Navigate around any major city in the United States, and you’ll likely see signs for Bail Bonds. In New York, it feels like they’re everywhere. For Italy-based photographer Clara Vannucci, these same signs captured her attention while she was spending time in New York, not least because there is no equivalent for this practice in Europe. Bail Bond, published by Fabrica, “weaves together stories of defendants, bondsmen and bounty hunters in today’s New York, and offers a visual narrative of an unexplored zone in the United States legal system, where crime and security clash and merge.”
For those unfamiliar, a bail bondsman offers the service of putting forward most of the bail money after a person has been arrested and bail is set for their release. The bail money is meant to insure that the defendant will return to their court date—no bail for those deemed a “flight risk.” The bail bondsman is a broker, of sorts, that fronts most of the money—and makes themselves contractually obligated to chase down the defendant if they miss court dates or are otherwise delinquent. When this happens, the bounty hunters are then brought in to go in search of any absent defendant. Vannucci answered some questions about Bail Bond via email.
How did you come to work on this project?
“In December 2012, I was in New York, drinking in a bar in Tribeca with some friends, when a huge guy stepped in and started talking with us. His name was Bobby Zouvelos, and he was a funny Greek American guy. At the time, I was working as a photographer in the Battered Women’s Section at Rikers Island Jail, and he worked with bondsman and bounty hunters. I remembered that in the months before, I walked many times through Chinatown, right on Baxter Street. Every single time, I noted the neon light with the writing BAIL BONDS, FIANZAS on the stores in front of the Manhattan Precinct. I always wondered what it could be, but I couldn’t find much information on it. Bobby finally told me everything I needed to know. We both realized we could work on something together. Our collaboration started that very next night, when he called me to go out in the East New York projects with a couple of bounty hunters to look for a defendant.”
How did you find the bondsmen who became your subjects? Was access difficult?
“I could not tell this story without first explaining the background. To go deeper, I first needed to meet George Zouvelos, Bobby’s brother, the Bail Boss. I needed to understand how he played into this whole story. I met him at his office in front of the Brooklyn Precinct, which had the same neon lights I’d seen walking in Chinatown before. In his office, there was an Andre the Giant poster. Many people work there between the blue walls. George’s office is at the end of the main room. When I entered, George, this huge man, was behind his desk full of paperwork, folders, handcuffs and money. Decorating the room was a Pope picture, the Godfather poster, and Hercules and Medusa sculptures on the walls. Neon lights, again, but this time on the shelves. He had a big gold cross around his neck and bright rings on his fingers. He was smoking and ready to talk. He gave me permission to tell his story, and I realized then that I wanted to know and document all his life, not only the bail bondsman side. That’s why I start to spend time with his family, at home, in church. I want to catch every aspect of his life and people he deals with on a daily basis. Family, wife, children, and of course defendants as well. Defendants are his clients.”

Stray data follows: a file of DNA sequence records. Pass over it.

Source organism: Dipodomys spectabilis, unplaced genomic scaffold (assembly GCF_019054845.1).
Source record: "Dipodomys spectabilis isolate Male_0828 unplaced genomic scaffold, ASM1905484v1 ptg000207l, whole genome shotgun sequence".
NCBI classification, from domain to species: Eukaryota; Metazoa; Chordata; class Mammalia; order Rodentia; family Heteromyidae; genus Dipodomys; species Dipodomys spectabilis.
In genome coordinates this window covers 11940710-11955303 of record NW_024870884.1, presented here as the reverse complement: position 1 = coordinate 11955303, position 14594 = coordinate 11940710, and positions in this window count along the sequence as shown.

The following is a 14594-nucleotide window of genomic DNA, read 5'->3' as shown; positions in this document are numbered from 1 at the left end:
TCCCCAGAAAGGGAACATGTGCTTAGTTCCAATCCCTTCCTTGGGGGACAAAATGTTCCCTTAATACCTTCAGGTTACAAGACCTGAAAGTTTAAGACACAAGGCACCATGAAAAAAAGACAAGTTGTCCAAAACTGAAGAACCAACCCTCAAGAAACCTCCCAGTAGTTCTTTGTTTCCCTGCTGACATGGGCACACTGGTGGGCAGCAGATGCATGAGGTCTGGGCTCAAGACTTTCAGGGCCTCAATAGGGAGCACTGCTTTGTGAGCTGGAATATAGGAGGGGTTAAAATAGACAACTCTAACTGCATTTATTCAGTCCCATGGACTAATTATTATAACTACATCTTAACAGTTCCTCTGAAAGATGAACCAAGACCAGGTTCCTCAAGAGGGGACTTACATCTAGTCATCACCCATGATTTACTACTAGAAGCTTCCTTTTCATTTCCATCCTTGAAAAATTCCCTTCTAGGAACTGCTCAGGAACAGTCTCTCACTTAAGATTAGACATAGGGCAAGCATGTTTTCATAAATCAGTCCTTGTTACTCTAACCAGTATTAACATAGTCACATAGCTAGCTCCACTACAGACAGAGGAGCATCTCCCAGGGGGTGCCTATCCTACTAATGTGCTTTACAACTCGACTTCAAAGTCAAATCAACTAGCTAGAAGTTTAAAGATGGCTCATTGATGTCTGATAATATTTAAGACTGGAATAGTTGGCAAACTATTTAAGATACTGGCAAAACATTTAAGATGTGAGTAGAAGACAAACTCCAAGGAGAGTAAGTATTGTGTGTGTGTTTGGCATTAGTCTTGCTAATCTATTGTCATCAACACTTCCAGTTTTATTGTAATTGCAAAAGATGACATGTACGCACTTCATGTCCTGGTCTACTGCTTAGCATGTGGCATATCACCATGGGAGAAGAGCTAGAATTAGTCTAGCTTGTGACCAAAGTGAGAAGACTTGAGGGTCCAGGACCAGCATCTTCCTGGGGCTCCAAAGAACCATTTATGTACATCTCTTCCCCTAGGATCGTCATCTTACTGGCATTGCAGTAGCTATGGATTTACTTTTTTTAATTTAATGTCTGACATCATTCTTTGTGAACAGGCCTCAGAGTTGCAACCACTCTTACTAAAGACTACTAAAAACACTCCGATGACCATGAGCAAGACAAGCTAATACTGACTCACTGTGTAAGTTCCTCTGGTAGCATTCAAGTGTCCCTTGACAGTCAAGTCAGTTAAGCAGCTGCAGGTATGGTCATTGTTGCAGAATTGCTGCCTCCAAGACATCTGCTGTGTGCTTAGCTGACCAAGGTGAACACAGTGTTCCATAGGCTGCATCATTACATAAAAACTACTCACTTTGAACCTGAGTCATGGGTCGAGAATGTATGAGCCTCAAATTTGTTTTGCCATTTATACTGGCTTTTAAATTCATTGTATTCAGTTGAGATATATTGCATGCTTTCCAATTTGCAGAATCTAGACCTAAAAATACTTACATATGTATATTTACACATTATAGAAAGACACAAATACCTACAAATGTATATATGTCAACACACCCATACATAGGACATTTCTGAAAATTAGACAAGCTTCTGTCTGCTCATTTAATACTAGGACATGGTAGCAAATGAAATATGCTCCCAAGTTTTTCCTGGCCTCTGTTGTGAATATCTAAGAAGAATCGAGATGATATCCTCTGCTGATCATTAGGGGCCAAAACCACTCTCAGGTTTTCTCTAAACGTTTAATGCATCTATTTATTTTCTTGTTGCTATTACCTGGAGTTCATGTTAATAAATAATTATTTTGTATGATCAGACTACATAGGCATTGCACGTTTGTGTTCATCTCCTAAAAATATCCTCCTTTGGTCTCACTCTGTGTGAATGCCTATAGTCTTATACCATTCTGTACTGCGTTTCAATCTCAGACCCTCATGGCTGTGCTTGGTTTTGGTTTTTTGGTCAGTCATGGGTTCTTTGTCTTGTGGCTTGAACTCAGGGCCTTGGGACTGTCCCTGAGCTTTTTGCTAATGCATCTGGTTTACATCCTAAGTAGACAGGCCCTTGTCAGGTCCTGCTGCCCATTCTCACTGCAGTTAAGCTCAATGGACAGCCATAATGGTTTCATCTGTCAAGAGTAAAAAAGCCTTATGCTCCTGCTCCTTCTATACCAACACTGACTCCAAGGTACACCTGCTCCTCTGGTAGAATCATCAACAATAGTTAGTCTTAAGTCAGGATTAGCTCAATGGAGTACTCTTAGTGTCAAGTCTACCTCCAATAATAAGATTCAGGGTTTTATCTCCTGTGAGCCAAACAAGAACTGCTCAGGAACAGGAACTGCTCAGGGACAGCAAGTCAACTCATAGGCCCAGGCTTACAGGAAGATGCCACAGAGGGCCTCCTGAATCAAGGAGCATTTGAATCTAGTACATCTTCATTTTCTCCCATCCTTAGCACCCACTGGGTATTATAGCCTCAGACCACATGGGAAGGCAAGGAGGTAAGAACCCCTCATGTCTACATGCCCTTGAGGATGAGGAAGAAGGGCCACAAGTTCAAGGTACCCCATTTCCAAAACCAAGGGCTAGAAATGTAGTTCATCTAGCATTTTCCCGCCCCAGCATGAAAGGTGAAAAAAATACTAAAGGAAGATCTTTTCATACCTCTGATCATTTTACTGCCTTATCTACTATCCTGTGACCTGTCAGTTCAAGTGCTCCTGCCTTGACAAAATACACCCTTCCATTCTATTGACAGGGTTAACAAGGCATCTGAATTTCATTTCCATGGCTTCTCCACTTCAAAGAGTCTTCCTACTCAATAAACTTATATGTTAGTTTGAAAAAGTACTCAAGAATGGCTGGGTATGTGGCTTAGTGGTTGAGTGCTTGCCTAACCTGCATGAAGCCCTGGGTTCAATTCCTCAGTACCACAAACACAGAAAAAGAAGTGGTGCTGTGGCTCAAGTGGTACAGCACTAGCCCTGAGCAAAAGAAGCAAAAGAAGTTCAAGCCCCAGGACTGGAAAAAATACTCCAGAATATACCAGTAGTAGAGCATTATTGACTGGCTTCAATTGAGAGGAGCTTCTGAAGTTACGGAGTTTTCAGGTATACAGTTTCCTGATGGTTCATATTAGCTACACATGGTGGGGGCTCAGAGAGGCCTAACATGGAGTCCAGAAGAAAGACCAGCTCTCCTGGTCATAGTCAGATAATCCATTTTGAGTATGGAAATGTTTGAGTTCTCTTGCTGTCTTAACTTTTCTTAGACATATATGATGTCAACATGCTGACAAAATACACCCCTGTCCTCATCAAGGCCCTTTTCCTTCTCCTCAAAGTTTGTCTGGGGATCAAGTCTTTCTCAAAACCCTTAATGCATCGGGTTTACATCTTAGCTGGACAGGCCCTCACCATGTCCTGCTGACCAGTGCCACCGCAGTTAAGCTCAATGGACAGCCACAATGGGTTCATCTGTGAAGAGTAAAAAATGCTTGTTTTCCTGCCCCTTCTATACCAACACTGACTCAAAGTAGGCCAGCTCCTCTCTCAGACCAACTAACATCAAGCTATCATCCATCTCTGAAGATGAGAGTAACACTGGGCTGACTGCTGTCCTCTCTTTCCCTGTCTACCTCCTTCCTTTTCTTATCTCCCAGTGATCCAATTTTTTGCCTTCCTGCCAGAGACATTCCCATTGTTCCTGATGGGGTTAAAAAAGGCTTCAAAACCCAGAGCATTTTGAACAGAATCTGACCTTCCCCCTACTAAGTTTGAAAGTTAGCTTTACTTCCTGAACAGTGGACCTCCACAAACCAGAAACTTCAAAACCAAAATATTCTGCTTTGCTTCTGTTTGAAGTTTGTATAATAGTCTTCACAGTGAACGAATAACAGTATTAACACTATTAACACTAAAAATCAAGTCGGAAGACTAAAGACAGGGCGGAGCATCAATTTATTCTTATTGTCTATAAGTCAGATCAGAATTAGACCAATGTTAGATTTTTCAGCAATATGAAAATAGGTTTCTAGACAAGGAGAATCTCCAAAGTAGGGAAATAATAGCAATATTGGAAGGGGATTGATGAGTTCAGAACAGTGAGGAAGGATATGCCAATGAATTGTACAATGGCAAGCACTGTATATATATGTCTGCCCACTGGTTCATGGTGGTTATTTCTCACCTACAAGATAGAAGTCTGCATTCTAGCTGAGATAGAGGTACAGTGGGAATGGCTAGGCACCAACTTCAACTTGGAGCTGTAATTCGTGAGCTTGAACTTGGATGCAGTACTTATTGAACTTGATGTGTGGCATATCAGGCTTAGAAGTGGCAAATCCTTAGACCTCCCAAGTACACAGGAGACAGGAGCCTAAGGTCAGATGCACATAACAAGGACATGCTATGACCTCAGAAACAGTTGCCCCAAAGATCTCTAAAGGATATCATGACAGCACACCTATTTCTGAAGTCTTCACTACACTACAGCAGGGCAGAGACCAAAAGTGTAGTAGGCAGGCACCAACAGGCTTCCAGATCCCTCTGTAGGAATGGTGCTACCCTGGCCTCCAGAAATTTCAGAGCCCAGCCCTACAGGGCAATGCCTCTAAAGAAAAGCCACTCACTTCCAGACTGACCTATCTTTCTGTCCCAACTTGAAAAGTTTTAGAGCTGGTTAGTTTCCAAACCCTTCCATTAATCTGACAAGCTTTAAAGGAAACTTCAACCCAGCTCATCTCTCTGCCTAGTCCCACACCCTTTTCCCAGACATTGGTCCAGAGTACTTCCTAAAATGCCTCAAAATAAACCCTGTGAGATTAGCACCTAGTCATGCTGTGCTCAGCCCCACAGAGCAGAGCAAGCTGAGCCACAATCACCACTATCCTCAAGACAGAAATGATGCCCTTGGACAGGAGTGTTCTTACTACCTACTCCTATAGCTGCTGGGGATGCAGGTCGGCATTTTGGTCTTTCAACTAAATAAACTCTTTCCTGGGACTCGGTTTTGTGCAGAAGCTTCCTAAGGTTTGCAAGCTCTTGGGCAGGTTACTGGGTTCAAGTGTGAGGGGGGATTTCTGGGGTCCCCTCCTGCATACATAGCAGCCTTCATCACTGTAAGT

Is there such a thing as a typical work day or night in the life of a bondsman?
“During the day, it’s usually bureaucratic stuff, going to court, dealing with paperwork and new clients, indemnities and defendants. At night, they usually go out to look for the defendants that didn’t respect the contract rules. The nights are so long; they spend most of the time in the truck on stakeouts, studying the case, eating shitty food, listening to hip hop music and basically waiting for something to happen in front of defendants’ or indemnitors’ houses. Sometimes nothing happens, but when we went into the buildings the adrenaline got so high. The corridors are long and usually empty since it’s late at night. When we’d get into a defendant’s apartment, the lights would be off, with just the bounty hunter’s flashlights lighting the way. We wouldn’t have any clue about who could be behind the door. We went into people’s apartments at night when they were more vulnerable, scared. You never know what their reaction could be. Sometimes they would cry because we were trying to find their son or brother or girlfriend, and sometimes they’d lie because they wouldn’t want us to find them.”
How did they gain access to the houses they’re searching?
“When the indemnitor signs the contract with the bondsman, he gives him the right enter his, his relatives’, and his friends’ apartments without any warrant.”
What were the most and least surprising things you learned about this particular employment?
“Basically everything was pretty surprising, we don’t have anything like this system in Europe, and getting to know a world like this was certainly a continuous surprise. Bail Bond is a journey into contemporary New York, the dark of the night, the dangerous, and the remote. It seeks to investigate a system about which I asked a lot of questions and which still have not found all the answers.
All images © Clara Vannucci. From Bail Bond, published in May 2014 by Fabrica, the Benetton Group’s communication research center.